Before you know it, the school year will be over, and it will be time for summer break. Your kids have earned this break, and while some might be ready to increase their hours at a part-time job, get involved in team sports, or immerse themselves in their favorite hobby, others might need a little help figuring out how to spend their time off this summer. Either way, your students will need their brains rested. The trick is to prevent the summer slide—a brain so rested that it isn’t ready to start the new school year at the end of summer break.
How do you balance the need for your students to relax with the need to keep their brains sharp? At Train the Brain, we have some experience helping students avoid the summer slide while still having the chance to enjoy their summer break. Here are our top suggestions for activities that will do just that.
Visit Museums or Historical Sites
One bonding activity that you might not have had much time for during the busy school year is a family trip to nearby history, cultural, science, or art museum. A lot of positive family memories can be made going to nearby museums, and a quick internet search will probably help you find more options than you might think. Many towns have county historical societies that run museums to give you a chance to learn about the area in which you live. Providing your children with the historical background about the places they live, work, and play will alter their perspective and give them a broader point of view about their community.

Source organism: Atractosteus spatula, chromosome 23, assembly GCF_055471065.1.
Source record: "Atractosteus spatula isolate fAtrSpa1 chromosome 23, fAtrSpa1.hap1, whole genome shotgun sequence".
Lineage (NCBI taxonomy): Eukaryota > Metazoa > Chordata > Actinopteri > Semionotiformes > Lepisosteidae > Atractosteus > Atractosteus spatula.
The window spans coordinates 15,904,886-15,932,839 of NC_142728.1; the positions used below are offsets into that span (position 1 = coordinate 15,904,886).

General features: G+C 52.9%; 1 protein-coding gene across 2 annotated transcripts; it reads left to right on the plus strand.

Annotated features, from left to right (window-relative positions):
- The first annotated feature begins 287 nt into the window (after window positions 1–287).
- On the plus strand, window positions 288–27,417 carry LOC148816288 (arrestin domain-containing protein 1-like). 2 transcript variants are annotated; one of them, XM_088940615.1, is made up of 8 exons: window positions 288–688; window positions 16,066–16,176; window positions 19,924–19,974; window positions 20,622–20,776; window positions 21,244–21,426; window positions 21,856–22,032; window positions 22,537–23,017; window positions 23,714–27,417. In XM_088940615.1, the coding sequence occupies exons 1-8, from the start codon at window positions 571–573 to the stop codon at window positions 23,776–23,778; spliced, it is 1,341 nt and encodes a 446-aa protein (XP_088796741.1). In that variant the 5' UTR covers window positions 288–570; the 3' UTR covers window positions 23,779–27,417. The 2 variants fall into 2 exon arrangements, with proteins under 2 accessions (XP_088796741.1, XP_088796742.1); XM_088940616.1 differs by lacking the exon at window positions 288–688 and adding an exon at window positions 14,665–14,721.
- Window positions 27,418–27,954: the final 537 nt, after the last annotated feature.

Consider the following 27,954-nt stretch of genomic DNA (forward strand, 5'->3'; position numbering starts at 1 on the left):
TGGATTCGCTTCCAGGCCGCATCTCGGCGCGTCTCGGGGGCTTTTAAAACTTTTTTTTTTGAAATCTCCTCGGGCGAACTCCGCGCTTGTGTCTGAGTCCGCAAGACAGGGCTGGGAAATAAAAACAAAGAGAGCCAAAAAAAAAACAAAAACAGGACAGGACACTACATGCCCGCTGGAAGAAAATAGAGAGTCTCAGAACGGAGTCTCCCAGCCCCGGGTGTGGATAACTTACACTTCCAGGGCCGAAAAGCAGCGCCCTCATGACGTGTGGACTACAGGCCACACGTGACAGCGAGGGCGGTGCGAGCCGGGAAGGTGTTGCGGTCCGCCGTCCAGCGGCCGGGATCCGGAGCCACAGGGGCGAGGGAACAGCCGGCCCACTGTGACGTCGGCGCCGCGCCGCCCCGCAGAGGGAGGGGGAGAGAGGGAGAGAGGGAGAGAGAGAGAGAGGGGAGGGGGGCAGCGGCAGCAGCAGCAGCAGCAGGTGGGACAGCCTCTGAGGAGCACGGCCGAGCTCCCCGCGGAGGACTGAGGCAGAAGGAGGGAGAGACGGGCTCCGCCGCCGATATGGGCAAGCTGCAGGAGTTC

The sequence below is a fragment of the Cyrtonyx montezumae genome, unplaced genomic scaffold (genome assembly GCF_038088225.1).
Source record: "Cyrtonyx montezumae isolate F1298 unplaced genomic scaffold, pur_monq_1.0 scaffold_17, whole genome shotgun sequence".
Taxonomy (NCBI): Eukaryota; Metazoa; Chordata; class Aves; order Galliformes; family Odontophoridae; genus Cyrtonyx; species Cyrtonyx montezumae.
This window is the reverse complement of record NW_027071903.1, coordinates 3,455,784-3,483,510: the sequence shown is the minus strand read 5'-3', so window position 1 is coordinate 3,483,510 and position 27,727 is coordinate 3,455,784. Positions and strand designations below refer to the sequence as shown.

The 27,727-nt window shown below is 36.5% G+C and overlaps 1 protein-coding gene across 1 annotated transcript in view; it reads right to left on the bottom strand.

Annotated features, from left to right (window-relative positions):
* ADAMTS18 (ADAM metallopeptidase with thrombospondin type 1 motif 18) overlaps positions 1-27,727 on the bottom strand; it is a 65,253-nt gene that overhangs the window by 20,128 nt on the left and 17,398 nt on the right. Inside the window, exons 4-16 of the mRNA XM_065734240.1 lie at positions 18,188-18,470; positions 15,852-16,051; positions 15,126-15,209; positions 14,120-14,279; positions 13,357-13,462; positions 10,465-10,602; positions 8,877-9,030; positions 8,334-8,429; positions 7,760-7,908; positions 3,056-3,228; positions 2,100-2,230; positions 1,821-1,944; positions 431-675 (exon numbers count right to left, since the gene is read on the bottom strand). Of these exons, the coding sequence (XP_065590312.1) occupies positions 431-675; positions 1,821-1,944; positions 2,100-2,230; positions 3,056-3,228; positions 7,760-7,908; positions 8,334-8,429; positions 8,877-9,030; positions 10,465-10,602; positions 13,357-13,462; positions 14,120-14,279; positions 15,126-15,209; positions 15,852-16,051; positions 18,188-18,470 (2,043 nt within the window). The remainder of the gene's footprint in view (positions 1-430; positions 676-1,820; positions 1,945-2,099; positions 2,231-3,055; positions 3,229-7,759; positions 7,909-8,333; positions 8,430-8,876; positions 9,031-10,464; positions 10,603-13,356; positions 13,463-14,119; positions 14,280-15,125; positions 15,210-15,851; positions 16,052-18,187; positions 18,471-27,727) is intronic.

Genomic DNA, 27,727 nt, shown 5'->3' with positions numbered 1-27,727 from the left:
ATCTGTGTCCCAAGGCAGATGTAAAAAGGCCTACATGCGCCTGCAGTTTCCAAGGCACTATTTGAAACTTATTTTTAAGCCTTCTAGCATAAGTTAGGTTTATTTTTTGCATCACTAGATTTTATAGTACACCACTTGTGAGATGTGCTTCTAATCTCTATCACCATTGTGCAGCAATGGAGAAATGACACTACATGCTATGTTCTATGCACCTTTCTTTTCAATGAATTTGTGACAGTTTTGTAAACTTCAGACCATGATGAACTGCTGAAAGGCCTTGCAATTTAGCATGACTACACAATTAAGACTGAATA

Cultural museums give you and your students insight into the big world we live in, helping your children understand that the world is a lot smaller than we sometimes think. Another benefit to cultural museums is to help them see the common bonds that all of humanity share as well as the beauty of the variety of cultures the world holds.
Science museums will encourage your children with any interests they might already have in STEM (science, technology, engineering, and mathematics) fields. Curiosity about the world and how things work grows through visits to science museums. They can learn about weather systems, aeronautics, body systems, and future technologies at most science museums. A love of all things STEM is important for most future careers, and if your student already has an interest in these topics, a trip to a science museum can help encourage that further.
Art museums can be an interesting opportunity for time as a family, especially if your children are high school aged. Your students will have a chance to apply both critical and creative thinking when you expose them to a variety of art. Exposing students to art can spark an interest in design and open their eyes to a new way of viewing the world around them.
Taking trips to historical sites, either nearby or requiring a short day-trip, is a great way to get your family outdoors in the summer air while learning a little bit about history and culture. You can use the National Park Service’s National Register of Historic Places to find historically significant locations near your hometown.